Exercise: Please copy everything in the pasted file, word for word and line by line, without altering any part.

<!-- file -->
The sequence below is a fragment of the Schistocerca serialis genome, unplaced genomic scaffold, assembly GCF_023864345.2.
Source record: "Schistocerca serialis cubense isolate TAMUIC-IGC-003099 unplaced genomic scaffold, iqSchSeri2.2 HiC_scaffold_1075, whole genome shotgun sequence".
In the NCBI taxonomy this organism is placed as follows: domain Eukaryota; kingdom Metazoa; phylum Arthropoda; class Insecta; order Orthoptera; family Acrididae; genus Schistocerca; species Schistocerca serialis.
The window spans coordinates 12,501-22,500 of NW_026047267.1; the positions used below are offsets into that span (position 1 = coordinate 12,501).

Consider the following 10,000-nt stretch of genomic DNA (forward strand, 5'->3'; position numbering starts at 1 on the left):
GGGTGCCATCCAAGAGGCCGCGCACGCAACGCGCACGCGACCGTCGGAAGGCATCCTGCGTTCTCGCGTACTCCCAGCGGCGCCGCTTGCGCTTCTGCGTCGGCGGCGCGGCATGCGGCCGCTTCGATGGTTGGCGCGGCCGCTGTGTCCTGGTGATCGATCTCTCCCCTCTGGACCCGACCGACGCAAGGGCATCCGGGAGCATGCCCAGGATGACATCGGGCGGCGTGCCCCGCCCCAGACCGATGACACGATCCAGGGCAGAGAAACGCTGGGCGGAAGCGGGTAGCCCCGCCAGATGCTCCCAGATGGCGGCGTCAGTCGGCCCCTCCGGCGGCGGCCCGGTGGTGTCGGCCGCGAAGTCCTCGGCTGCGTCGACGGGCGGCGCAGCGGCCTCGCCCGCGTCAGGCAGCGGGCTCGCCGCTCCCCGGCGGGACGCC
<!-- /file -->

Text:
The sequence below is a fragment of the Schistocerca serialis genome, unplaced genomic scaffold, assembly GCF_023864345.2.
Source record: "Schistocerca serialis cubense isolate TAMUIC-IGC-003099 unplaced genomic scaffold, iqSchSeri2.2 HiC_scaffold_1075, whole genome shotgun sequence".
In the NCBI taxonomy this organism is placed as follows: domain Eukaryota; kingdom Metazoa; phylum Arthropoda; class Insecta; order Orthoptera; family Acrididae; genus Schistocerca; species Schistocerca serialis.
The window spans coordinates 12,501-22,500 of NW_026047267.1; the positions used below are offsets into that span (position 1 = coordinate 12,501).

Consider the following 10,000-nt stretch of genomic DNA (forward strand, 5'->3'; position numbering starts at 1 on the left):
GGGTGCCATCCAAGAGGCCGCGCACGCAACGCGCACGCGACCGTCGGAAGGCATCCTGCGTTCTCGCGTACTCCCAGCGGCGCCGCTTGCGCTTCTGCGTCGGCGGCGCGGCATGCGGCCGCTTCGATGGTTGGCGCGGCCGCTGTGTCCTGGTGATCGATCTCTCCCCTCTGGACCCGACCGACGCAAGGGCATCCGGGAGCATGCCCAGGATGACATCGGGCGGCGTGCCCCGCCCCAGACCGATGACACGATCCAGGGCAGAGAAACGCTGGGCGGAAGCGGGTAGCCCCGCCAGATGCTCCCAGATGGCGGCGTCAGTCGGCCCCTCCGGCGGCGGCCCGGTGGTGTCGGCCGCGAAGTCCTCGGCTGCGTCGACGGGCGGCGCAGCGGCCTCGCCCGCGTCAGGCAGCGGGCTCGCCGCTCCCCGGCGGGACGCC